At the first suppression hearing, Kendrick claimed to have worked for a "Gloria Burke" (Blackburn's "roommate"). Testimony revealed, however, that a Department of Revenue business tax number existed for a business registered to Blackburn, while a second tax number for the same property had been issued to Burke but had been suspended. After hearing the evidence, the court ruled that a preponderance thereof supported the conclusion that Blackburn had authority to give consent to the search. Kendrick now challenges that finding.

[5] The consent of the third party who possesses common authority over premises is valid as against the absent, nonconsenting person with whom that authority is shared. UNITED STATES v. MATLOCK, 415 U.S. 164, 39 L. Ed. 2d 242, 94 S. Ct. 988 (1974). Washington adopted MATLOCK's standard for finding common authority in STATE v. MATHE, 102 Wn.2d 537, 688 P.2d 859 (1984):

"Common authority is, of course, not to be implied from the mere property interest a third party has in the property.

The authority which justifies the third-party consent . . . rests . . . on mutual use of the property by persons generally having joint access or control for most purposes, so that it is REASONABLE TO RECOGNIZE THAT ANY OF THE CO-INHABITANTS HAS THE RIGHT TO PERMIT THE INSPECTION in his own right and that THE OTHERS have assumed the risk that one of their number might permit the common area to be searched. MATHE, at 543 (quoting UNITED STATES v. MATLOCK, SUPRA at 171 n.7). The court in applying this analysis must consider two factors: First, did the consenting party have the right to permit the search? Second, did the nonconsenting party assume the risk that a co occupant might permit a search? MATHE, at 543-44.

Search warrant requirements exist in order to protect a person's privacy. To the extent Kendrick shared control of the inspected areas with others, his expectations of privacy were reduced. The Snohomish County trial judge determined that several factors indicated Kendrick's intent to share control of the area with Blackburn: Blackburn had control over the guard dogs, stored roofing materials and personal items inside the shop, and had keys to the premises. Further, the testimony indicated that roofing company employees were in and out of the area that Kendrick claimed as his own. The court's formulation of the appropriate legal standard, as well as its application of the facts thereto, are without error.


On direct examination, Kendrick acknowledged that he had been drinking and "doing cocaine" on the night he was at Shay's. According to Kendrick, the cocaine gave him a sense of sobriety. The State explored the question further on cross examination.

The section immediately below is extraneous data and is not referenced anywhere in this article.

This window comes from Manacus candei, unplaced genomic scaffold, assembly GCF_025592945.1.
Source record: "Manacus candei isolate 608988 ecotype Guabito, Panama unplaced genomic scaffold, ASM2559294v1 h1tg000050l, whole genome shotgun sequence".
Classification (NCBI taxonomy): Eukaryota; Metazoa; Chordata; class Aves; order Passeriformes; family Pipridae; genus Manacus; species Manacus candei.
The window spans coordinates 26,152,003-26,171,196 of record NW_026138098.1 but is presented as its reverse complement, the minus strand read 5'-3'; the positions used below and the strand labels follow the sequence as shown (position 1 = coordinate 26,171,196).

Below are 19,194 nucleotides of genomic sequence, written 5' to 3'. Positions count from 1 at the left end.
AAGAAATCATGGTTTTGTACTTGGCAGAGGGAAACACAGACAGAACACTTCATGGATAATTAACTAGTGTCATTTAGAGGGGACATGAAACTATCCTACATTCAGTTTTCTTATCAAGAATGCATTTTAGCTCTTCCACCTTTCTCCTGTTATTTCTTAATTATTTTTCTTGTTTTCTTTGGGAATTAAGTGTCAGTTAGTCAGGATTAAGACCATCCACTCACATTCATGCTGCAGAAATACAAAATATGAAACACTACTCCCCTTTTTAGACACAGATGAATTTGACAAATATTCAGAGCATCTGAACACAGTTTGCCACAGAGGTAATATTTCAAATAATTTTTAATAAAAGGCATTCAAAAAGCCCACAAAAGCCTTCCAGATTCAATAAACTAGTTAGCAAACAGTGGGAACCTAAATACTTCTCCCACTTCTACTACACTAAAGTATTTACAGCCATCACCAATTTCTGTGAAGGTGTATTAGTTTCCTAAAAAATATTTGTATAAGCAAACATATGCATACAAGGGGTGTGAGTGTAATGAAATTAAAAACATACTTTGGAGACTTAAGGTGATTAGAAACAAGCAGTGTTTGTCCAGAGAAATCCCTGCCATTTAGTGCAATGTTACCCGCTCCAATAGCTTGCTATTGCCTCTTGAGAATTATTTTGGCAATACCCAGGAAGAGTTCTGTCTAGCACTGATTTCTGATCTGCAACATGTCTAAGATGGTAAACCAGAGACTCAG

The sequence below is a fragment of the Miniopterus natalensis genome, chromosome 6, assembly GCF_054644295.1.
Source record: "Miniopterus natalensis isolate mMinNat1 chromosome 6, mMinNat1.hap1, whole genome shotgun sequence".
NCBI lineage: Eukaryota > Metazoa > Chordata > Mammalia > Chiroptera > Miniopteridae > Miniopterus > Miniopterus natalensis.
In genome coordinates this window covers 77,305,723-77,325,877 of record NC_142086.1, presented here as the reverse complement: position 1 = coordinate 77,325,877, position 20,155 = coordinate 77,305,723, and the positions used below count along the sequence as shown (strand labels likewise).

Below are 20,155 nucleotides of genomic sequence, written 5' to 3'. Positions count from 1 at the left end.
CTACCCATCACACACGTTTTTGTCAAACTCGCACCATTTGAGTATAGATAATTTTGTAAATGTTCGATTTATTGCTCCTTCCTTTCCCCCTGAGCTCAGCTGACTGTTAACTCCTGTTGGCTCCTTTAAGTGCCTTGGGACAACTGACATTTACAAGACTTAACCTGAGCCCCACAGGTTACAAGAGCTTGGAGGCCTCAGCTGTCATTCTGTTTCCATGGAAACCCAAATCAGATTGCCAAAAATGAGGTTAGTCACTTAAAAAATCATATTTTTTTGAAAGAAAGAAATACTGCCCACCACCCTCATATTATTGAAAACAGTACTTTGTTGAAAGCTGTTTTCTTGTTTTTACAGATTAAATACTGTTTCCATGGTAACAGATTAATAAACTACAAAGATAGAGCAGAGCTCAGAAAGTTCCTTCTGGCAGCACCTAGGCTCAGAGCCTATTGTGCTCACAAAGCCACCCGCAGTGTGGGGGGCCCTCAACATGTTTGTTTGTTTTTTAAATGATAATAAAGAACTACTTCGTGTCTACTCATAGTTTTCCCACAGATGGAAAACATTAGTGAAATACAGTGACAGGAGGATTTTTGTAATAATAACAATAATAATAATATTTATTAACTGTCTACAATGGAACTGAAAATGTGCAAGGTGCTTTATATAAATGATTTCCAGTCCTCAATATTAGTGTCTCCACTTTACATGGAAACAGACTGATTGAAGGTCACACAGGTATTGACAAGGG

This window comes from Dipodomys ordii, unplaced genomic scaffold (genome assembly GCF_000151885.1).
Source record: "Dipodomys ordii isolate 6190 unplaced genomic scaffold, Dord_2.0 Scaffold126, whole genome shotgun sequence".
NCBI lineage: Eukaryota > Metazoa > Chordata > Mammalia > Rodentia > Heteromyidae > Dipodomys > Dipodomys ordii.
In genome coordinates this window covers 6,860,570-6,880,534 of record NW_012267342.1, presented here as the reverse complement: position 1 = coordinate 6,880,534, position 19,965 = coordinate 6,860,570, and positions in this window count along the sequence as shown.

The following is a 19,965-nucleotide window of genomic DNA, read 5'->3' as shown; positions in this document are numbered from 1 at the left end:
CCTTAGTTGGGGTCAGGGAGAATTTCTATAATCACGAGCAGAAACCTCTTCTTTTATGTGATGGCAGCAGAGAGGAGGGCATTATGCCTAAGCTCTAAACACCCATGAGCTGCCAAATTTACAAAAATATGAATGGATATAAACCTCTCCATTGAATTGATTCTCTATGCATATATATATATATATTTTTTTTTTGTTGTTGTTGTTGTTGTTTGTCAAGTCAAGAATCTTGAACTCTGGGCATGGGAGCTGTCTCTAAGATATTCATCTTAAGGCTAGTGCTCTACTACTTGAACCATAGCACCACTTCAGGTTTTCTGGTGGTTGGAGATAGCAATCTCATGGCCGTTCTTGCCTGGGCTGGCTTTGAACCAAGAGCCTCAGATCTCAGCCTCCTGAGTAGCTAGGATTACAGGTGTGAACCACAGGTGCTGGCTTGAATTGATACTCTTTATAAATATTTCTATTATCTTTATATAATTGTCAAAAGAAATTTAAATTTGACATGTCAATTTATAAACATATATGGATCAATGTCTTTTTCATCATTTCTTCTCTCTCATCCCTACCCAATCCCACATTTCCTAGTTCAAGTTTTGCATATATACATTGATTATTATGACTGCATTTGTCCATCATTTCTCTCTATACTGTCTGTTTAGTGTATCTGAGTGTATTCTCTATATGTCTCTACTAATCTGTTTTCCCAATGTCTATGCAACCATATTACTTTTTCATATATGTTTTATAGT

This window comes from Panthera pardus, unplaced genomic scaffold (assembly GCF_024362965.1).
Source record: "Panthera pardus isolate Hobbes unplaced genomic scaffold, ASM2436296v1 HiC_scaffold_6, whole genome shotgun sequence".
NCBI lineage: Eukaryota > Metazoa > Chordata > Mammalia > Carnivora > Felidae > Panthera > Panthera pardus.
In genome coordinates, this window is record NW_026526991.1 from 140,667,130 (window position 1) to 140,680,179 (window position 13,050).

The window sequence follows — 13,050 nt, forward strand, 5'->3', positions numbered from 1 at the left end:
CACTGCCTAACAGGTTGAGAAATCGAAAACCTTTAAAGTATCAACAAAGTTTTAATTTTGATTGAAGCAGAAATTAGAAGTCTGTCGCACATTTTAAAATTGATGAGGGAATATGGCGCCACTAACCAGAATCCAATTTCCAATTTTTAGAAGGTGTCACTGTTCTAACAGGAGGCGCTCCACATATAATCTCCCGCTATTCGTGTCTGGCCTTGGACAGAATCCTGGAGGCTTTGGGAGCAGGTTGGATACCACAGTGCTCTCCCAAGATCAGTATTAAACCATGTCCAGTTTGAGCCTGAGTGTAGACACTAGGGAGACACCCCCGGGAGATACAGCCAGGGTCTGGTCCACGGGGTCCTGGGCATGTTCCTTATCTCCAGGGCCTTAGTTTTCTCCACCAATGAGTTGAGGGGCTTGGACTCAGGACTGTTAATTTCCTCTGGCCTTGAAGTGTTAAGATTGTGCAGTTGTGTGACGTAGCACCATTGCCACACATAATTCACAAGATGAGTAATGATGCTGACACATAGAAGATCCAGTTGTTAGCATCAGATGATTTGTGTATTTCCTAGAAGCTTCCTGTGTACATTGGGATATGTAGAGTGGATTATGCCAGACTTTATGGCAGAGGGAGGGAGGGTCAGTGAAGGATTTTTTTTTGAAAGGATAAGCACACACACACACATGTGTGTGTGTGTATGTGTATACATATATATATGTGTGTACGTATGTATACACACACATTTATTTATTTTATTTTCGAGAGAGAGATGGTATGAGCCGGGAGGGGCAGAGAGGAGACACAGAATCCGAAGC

"     Q. Mr. Kendrick, how does cocaine affect you?

A. This instance I assume you are talking about?

Q. This instance or other instances. I assume there are other instances.

MR. MESTEL [Defense Counsel]: Objection to the form of the question. Not relevant about anything at this time.

MS. ROE [Prosecutor]: I think it is relevant to his recollection.

THE COURT: I think it is. There was testimony as to the quick passing effect of the cocaine from Mr. Kendrick, so you may continue.

A. I used it four other times including-


Q. And you used it on this occasion? And what is its effect on you?

A. It gives you a tingling feeling and makes you talkative.

Q. Would it account for some kind of spaced-out, you know, sort of a blank look that someone might perceive you had?

A. Cocaine, no.

Q. Cause you to lose control completely of what you were thinking about, what you were doing?

A. No.

On appeal, Kendrick argues that this testimony was improperly admitted at trial on two grounds: (1) improper evidence of "other crimes", ER 404(b), and (2) irrelevancy, ER 401. First, we note that Kendrick's relevancy objection is insufficient to preserve appellate review based on ER 404(b). STATE v. FREDRICK, 45 Wn. App. 916, 923, 729 P.2d 56 (1986); STATE v. JORDAN, 39 Wn. App. 530, 539, 694 P.2d 47 (1985), CERT. DENIED, 93 L. Ed. 2d 847 (1987). Therefore, we reach only the ER 401 issue.

The trial court did not abuse its discretion in finding the evidence relevant. Kendrick's testimony regarding Mrs. Gill's interaction with him at Shay's differed markedly from the testimony of patrons who saw him that night. The effect of cocaine on Kendrick is therefore relevant in two respects. First, the combined effects of drugs and alcohol substantially impeached Kendrick's recall of the events in Shay's. Second, it was important to corroborate the patrons' testimony that Kendrick appeared "spaced-out" that night.